Forced Sterilizations

Eugenics logo, from The Second International Exhibition of Eugenics, 1921.

Eugenics logo from the Second International Exhibition of Eugenics, 1921.

 

 

Justified as a way to breed out the unfit and fortify the population, sterilization laws were first passed in the U.S. in the early 20th century as part of the eugenics movement.

“Stop Forced Sterilization,” San Francisco Poster Brigade, 1977 (Rachel Romero)

“Stop Forced Sterilization” poster by Rachel Romero, San Francisco Poster Brigade, 1977
Courtesy of Rachel Romero

 

 

Under new family planning programs aimed at poor women in the 1960s and 1970s, a significant number of primarily minority, low-income and institutionalized women were sterilized by doctors after childbirth. Some women were threatened with losing their welfare benefits, or told they could not give birth in the hospital unless consent for sterilization was given.

In 1909, California became the third state to pass a compulsory sterilization bill. The state performed more than 20,000 sterilizations, until the law was repealed in 1979.  Thirty-two states had government-mandated sterilization programs; the last state to repeal such as law was Mississippi in 2008.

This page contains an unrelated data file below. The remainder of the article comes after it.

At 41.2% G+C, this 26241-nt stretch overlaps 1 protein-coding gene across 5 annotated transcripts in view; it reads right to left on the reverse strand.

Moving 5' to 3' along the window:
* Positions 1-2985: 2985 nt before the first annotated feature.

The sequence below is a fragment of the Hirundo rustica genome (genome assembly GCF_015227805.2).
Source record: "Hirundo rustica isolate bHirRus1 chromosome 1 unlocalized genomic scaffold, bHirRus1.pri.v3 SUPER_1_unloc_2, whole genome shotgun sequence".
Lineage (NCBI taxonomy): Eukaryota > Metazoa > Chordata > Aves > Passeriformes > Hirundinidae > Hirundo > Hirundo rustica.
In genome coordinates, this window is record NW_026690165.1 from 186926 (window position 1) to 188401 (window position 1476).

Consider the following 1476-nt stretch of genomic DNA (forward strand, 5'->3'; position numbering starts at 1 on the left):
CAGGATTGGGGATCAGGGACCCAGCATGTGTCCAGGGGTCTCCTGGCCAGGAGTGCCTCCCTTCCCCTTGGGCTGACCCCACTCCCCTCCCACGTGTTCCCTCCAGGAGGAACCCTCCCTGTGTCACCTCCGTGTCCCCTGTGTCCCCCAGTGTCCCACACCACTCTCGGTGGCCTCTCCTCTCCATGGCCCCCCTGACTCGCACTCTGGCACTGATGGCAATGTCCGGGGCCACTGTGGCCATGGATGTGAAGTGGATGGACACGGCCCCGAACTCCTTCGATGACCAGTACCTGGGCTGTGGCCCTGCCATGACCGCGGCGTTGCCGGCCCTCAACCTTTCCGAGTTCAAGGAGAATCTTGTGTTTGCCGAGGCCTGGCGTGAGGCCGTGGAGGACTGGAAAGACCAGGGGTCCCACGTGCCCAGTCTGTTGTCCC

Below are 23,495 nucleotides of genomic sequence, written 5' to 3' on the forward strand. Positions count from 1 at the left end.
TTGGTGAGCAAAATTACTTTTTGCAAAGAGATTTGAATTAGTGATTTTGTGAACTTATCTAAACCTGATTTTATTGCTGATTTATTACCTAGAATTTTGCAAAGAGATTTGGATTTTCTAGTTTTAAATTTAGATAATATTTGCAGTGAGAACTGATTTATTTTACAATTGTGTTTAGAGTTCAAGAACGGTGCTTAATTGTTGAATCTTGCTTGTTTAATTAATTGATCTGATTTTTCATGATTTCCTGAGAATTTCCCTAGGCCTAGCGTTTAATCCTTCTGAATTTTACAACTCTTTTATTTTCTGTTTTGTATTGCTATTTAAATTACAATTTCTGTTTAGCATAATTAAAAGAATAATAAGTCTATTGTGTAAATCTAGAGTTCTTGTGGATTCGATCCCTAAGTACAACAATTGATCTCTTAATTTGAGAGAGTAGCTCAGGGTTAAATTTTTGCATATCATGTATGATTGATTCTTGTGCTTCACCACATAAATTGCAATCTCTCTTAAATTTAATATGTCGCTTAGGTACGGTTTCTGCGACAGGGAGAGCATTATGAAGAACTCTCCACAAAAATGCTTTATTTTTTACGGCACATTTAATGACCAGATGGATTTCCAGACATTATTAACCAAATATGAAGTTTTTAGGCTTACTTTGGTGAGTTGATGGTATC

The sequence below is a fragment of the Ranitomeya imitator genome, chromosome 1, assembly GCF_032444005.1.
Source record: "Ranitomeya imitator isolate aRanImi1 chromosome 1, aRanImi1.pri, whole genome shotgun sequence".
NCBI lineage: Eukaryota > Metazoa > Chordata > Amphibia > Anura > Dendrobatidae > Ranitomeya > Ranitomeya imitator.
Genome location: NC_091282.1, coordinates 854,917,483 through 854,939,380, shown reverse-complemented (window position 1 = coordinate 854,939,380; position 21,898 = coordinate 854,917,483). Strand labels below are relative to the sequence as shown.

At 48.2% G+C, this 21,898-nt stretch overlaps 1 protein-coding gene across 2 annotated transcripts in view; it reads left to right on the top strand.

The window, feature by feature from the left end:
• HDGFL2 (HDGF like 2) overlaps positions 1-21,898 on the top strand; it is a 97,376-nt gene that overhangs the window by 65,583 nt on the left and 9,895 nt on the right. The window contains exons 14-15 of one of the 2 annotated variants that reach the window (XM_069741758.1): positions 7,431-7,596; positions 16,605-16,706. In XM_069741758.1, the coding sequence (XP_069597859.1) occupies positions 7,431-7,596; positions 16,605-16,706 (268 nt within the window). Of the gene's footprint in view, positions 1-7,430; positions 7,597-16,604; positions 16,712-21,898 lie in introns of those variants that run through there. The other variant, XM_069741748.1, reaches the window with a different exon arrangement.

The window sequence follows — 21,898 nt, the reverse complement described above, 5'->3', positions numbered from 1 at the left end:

Community spokesperson Gloria Molina with plaintiff Dolores Madrigal announcing the class action suit against the Los Angeles County-USC Medical Center, June 19, 1975

Community spokesperson Gloria Molina with plaintiff Dolores Madrigal announcing the class action suit against the Los Angeles County-USC Medical Center, June 19, 1975
Courtesy of Los Angeles Daily News Collection, Department of Special Collections, Charles E. Young Research Library, UCLA

 

 

 

 

In 1973, internist Dr. Bernard Rosenfeld charged that the Los Angeles County-USC Medical Center was prodding Mexican American women, many of whom spoke no English, into tubal ligations during the late stages of active labor. In 1975, the Los Angeles Center for Law and Justice filed a class action suit on behalf of the women. The case was heard in 1978 in federal court, where 10 sterilized women charged that their constitutional rights to bear children had been violated, and that no informed consent had been given. Although the women lost the case, it helped lead to changes, including clearer regulations and simplified consent forms in patients’ primary languages.